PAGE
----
JPG magazine: Great idea, bad business?

Like many others, I was saddened to hear about the closure of JPG, the “crowd-sourced” photography mag that started in 2004 and became a real Web 2.0 success story. I confess that I never actually saw a physical issue of the magazine, but I thought the concept had a lot of merit: a collection of the best photos submitted by a community of passionate photographers, voted on by the community and then printed and published. Printing and distributing a high-quality magazine costs a lot of money, however, and it seems JPG couldn’t quite find the business model that would make that part of the organization work.

On the first day of the new year, the magazine — backed by a consortium involving former CNET exec Halsey Minor — announced that it was folding due to a lack of funds. For many, this was the second in a series of tragedies for JPG, with the first being the ousting of founders Derek Powazek and Heather Champ in May of last year, after what appeared to be a falling-out with Minor and other backers. Many people cancelled their JPG accounts as a result, in solidarity with Powazek and Champ, and it’s possible that the friction and stresses that event put on the JPG community helped contribute to its current problems.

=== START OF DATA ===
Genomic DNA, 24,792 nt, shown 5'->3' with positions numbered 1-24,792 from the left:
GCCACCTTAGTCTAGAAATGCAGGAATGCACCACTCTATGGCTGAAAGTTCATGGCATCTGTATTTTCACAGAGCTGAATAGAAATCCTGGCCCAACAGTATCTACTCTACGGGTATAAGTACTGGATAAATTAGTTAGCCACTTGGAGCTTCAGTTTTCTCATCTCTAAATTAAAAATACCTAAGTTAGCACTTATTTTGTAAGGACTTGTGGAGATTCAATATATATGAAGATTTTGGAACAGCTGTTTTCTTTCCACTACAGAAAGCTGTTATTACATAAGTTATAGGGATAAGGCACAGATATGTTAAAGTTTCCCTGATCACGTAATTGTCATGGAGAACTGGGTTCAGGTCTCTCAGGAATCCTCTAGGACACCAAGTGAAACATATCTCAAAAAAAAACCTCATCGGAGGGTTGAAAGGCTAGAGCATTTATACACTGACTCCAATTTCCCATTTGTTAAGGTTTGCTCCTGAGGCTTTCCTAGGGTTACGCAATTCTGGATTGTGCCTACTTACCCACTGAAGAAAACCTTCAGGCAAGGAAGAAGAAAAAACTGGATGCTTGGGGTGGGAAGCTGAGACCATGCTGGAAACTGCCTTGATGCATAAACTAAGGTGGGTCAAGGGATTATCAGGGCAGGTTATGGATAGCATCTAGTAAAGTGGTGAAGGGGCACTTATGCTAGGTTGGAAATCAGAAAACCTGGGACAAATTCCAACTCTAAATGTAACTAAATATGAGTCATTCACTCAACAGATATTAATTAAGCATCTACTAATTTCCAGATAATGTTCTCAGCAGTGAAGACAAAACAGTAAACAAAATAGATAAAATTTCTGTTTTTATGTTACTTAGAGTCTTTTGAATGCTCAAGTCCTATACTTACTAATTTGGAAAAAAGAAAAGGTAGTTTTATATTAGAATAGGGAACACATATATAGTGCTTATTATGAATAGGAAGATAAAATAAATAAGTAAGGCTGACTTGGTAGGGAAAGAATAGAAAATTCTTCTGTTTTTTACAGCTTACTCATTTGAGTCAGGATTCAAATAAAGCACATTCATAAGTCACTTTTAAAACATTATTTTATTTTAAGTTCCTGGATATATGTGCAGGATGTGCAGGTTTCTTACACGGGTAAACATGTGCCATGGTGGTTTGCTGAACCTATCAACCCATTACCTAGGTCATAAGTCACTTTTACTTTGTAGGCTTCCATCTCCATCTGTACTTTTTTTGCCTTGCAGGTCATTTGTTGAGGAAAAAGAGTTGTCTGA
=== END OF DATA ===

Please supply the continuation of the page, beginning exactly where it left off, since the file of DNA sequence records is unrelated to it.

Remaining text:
On a more hopeful note, there are signs that JPG could potentially be resurrected. As Mike Arrington notes at TechCrunch, there has been an expression of interest from SmugMug CEO Don McAskill, and a post at the JPG blog says that discussions are underway with a number of interested parties. I hope they can come to some kind of agreement, because the concept behind the magazine makes a lot of sense to me, and seems like a natural fit with an existing community like SmugMug’s.

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